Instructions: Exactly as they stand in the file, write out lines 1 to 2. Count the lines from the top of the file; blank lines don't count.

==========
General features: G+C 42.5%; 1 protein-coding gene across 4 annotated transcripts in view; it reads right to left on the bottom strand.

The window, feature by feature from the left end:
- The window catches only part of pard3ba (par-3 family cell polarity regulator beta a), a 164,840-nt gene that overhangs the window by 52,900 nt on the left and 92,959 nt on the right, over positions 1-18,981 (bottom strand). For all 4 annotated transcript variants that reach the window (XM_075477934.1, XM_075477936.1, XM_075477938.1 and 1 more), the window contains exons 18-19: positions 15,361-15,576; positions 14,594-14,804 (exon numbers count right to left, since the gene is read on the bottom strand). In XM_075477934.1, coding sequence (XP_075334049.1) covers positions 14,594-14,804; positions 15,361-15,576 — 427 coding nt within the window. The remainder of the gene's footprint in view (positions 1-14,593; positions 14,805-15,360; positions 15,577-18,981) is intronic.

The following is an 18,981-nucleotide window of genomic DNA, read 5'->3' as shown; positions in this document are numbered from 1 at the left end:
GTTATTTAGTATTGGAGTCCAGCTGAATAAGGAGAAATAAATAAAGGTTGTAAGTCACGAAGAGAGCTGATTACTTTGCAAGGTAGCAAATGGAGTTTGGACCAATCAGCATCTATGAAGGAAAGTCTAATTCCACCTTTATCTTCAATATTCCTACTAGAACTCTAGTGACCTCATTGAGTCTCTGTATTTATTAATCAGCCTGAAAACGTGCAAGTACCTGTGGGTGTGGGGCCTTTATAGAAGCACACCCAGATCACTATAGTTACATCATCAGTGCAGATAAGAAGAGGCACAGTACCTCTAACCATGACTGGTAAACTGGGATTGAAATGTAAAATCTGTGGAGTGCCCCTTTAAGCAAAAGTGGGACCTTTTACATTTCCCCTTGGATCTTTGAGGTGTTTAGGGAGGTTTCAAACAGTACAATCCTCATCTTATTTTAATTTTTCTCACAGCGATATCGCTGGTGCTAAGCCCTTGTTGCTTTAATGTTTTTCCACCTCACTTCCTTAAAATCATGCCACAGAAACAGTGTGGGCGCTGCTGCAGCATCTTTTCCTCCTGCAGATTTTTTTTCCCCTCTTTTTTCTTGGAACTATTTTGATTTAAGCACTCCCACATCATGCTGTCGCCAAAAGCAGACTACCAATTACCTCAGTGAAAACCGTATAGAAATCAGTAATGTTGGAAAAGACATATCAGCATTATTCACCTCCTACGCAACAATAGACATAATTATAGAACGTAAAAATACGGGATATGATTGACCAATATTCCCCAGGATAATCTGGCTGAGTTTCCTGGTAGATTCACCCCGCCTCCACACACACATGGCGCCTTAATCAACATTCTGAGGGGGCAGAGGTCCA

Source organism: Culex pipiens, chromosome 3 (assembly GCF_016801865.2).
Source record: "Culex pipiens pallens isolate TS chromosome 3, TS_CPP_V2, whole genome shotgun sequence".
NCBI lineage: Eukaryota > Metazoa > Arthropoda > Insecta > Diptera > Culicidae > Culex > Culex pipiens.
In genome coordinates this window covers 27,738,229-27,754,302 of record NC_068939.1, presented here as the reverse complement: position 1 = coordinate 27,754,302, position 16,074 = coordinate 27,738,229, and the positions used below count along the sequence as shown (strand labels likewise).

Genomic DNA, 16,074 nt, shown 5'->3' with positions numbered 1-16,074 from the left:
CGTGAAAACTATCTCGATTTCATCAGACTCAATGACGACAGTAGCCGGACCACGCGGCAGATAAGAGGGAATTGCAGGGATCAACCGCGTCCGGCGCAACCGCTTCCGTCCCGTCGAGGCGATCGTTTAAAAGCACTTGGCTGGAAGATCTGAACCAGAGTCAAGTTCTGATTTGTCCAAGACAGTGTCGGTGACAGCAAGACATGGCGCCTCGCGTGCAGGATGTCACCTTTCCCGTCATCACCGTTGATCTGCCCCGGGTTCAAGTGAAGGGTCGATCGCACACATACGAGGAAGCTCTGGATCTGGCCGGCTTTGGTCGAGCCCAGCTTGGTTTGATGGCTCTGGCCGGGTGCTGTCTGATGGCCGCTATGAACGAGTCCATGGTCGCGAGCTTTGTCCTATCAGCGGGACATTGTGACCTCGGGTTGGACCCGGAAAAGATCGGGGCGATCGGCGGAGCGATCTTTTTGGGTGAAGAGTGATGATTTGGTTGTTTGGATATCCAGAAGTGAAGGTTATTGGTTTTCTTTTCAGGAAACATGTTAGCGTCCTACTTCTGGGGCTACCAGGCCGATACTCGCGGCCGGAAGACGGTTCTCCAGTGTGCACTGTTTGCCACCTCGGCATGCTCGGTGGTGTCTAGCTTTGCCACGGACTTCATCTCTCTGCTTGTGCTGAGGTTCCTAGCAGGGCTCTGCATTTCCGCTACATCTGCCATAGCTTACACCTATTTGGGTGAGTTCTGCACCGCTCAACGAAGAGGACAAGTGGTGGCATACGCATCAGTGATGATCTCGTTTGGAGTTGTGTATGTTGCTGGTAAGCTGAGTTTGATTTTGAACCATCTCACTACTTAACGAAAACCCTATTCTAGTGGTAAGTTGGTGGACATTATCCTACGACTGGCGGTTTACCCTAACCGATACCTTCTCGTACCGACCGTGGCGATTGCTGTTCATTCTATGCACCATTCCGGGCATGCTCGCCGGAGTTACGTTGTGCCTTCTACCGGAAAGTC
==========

General features: G+C 42.5%; 1 protein-coding gene across 4 annotated transcripts in view; it reads right to left on the bottom strand.

The window, feature by feature from the left end: